Wall of sound

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Medieval stonework reverberates to racing exhausts as a French hill town is briefly turned over to the internal combustion engine

Words and photography: Roger Moss

It’s not every day that you see a 1920s grand prix Bugatti hammering purposefully down the RN10, the ‘old’ route to Bordeaux, but for one glorious September weekend in western France anything is possible. For this we have to thank the otherwise perfectly sane and respectable town of Angouleme, which once a year transforms its historic heart into a full-blown Monaco-style street racing circuit.

Keeping it alive, however, has required a certain determination over the years. After launching in 1939 and weathering an eight-year break owing to the outbreak and aftermath of WWII, the Circuit des Remparts returned and rose to ever greater prominence in European motorsport, only to fall victim to the wave of panic legislation following the catastrophic 1955 Le Mans crash. Angouleme would have to kick its heels until 1978 before returning to motor racing, now as a historic racing (or rather, ‘demonstration’) event, and each time subject to approval of the most stringent public security procedures imaginable. Against all odds, the Circuit des Remparts is still with us, and the knowledge that every year is a bonus only adds to the fervour of the thousands who converge here from throughout Europe.

And increasingly from across the Channel. The British presence in what is now a three-day event becomes obvious on Friday evening’s floodlit Concours d’Elegance, at least half of whose entries are British-owned. Past line-ups have included 1950s and 60s style icons such as Jaguar XKs and Rolls-Royce Silver Clouds, a 1923 Vauxhall 30/98 Tourer and a 1934 MG Magnette Type N (not to mention a Triumph Herald convertible entered a couple of years ago by its proud French owner).

Day Two finds more than 150 historic vehicles setting off on a 200km or so touring rally and rousing the largely unsuspecting surrounding countryside of Charente from its weekend torpor. The town, meanwhile, focuses on parades of competition vehicles, plus a Concours d’Etat which over the years has attracted Blower Bentleys and an Auburn Speedster, plus more recent exotica like the Ferrari F40. When the Rallye finally rolls back into town you begin to suspect that everywhere else on the planet must feel rather dull by comparison.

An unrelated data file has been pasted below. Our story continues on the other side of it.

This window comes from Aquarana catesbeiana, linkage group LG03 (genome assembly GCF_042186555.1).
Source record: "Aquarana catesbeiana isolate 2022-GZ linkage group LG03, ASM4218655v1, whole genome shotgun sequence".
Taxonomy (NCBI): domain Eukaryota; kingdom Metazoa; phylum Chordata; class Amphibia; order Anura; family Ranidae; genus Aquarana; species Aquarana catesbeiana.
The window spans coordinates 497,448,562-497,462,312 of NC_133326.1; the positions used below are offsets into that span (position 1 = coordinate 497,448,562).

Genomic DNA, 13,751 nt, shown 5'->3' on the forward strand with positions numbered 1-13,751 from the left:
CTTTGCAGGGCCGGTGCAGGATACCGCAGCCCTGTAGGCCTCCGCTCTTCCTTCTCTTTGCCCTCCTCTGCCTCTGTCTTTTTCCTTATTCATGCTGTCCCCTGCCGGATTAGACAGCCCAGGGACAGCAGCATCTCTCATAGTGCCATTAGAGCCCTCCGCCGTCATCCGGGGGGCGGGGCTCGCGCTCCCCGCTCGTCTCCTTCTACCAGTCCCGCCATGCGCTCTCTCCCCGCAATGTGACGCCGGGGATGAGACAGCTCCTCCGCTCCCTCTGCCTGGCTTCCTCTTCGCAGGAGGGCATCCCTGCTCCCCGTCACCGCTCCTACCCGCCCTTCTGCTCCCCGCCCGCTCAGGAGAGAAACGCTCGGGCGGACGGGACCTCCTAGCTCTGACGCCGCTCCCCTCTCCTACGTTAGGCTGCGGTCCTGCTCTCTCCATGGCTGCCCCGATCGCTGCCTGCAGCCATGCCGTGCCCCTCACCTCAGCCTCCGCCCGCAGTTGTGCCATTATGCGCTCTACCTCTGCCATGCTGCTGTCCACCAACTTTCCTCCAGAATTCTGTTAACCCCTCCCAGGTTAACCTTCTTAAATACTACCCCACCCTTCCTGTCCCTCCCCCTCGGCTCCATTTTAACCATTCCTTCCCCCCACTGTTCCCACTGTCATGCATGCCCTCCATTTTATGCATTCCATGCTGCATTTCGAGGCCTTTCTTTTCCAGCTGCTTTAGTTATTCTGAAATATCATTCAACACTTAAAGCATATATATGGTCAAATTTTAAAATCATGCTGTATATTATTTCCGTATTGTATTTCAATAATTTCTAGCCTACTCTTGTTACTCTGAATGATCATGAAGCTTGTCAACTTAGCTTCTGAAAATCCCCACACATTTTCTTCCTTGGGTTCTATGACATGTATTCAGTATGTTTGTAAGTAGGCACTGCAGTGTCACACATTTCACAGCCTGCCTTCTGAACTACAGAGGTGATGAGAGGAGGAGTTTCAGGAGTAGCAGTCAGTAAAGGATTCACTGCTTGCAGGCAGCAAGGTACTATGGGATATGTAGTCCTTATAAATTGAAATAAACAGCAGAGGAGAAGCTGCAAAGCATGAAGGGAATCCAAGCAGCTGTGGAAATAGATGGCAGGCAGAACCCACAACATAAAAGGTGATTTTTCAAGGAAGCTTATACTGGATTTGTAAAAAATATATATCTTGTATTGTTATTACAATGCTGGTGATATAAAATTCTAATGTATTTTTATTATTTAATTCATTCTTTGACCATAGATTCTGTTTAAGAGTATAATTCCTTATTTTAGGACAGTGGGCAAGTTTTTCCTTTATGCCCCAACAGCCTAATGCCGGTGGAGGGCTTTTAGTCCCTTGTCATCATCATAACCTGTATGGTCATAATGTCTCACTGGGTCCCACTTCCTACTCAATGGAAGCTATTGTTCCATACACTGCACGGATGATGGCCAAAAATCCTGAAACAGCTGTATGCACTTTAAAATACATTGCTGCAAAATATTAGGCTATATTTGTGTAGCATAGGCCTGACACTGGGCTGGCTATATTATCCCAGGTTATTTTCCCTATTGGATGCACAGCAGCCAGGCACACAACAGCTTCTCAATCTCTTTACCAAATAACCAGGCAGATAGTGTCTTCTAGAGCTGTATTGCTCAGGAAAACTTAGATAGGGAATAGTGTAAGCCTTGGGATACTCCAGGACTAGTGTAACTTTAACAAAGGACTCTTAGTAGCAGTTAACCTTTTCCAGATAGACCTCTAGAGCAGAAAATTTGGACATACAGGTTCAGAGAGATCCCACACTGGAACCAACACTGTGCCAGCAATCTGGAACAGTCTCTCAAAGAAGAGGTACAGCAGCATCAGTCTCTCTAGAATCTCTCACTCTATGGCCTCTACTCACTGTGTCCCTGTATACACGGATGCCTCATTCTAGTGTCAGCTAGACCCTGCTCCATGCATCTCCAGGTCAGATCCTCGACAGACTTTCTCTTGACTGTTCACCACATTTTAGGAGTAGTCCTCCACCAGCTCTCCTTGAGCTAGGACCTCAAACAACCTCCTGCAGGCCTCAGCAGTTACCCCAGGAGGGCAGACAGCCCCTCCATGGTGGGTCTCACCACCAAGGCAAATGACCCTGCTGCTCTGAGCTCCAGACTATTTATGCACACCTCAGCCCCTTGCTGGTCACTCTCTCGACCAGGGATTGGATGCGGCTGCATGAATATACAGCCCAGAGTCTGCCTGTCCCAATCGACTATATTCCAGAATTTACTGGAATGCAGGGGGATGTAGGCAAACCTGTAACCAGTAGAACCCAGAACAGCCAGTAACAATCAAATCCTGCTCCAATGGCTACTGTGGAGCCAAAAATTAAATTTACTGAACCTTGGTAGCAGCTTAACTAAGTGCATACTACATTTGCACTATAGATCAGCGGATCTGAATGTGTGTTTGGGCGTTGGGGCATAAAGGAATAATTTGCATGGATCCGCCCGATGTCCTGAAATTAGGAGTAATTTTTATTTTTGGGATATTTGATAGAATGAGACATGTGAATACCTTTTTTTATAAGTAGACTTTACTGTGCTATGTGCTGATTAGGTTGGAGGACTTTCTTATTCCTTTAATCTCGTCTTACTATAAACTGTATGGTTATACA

On Sunday you just know it. So do any late-rising locals, as the first grid lines up at 8.30am sharp for Vintage Sports Cars (under 1500cc). As the flag drops the noise level rises, and Amilcars, Rileys, MGs and rarities like Brian Wilson’s sole-surviving FWD 1936 Adler blast off beside the vast Romanesque cathedral for a brief dash along the Rempart Desaix before darting into the narrow streets (and tight 90-degree turns) of the town.

Now, just as suddenly, the Circuit Historique plunges below the plateau on which the old town is sited. Here the fastest cars of the day can achieve 180km/h, before braking heavily for a series of tortuous hairpin climbs back up to the ramparts and the start/finish line. The point-and-squirt action on this section is demanding for both cars and drivers, and getting it wrong (as someone almost always does) can be very expensive. There’s no run-off area here. The morning’s succession of 20-minute practice sessions and races usually includes categories for individual marques such as Frazer Nash, Riley, MG, Bugatti and Porsche, plus Formula Junior and GT/GTS, etc. It also sets the scene for the more serious stuff to come.

A typically French extended lunch-break restores the energy levels of crowds and drivers alike for the afternoon’s main events, whose programme descriptions make interesting reading. While more modern Touring Car and GTstyle events are classed as ‘Courses’ (Races), those for Historic and Vintage are described as ‘Demonstrations Historiques’, a point which appears to have escaped the attention of many of the entrants. While some owner/drivers concentrate on looking after their most prized possessions, others see things differently, encouraged by the promise of a cup for the first past the chequered flag, then a lap of honour in a pale yellow Citroen DS Decapotable. It all looks suspiciously like motor racing. And it is. There aren’t many places these days where you’ll see a more impressive spectacle of priceless pieces of motoring history in hand-to-hand combat right under your nose.

What can top the sight of a nearconcours E-Type Jaguar FHC powersliding among fragile-looking Elans and muscular Big Healeys? I’ll tell you: a group of huge, aero-engined Edwardians thundering flat-out around the legendary circuit, to the stunned amazement of event regulars who’d thought-they’d seen it all. After these monsters the Grand Prix Bugattis look almost toy-like, but their performance remains every bit as sensational as when they first raced during the 1920s, particularly the 1927 35B of Alexandre Lafourcade, a young self-taught architect who for the past four seasons has returned to Provence with the Over 2-Litre Trophy. But no-one leaves here empty-handed. The unique and spectacular Circuit de Remparts gives everyone who shares a passion for motorsport, whether a competitor or merely spectating, an experience they’ll never forget.

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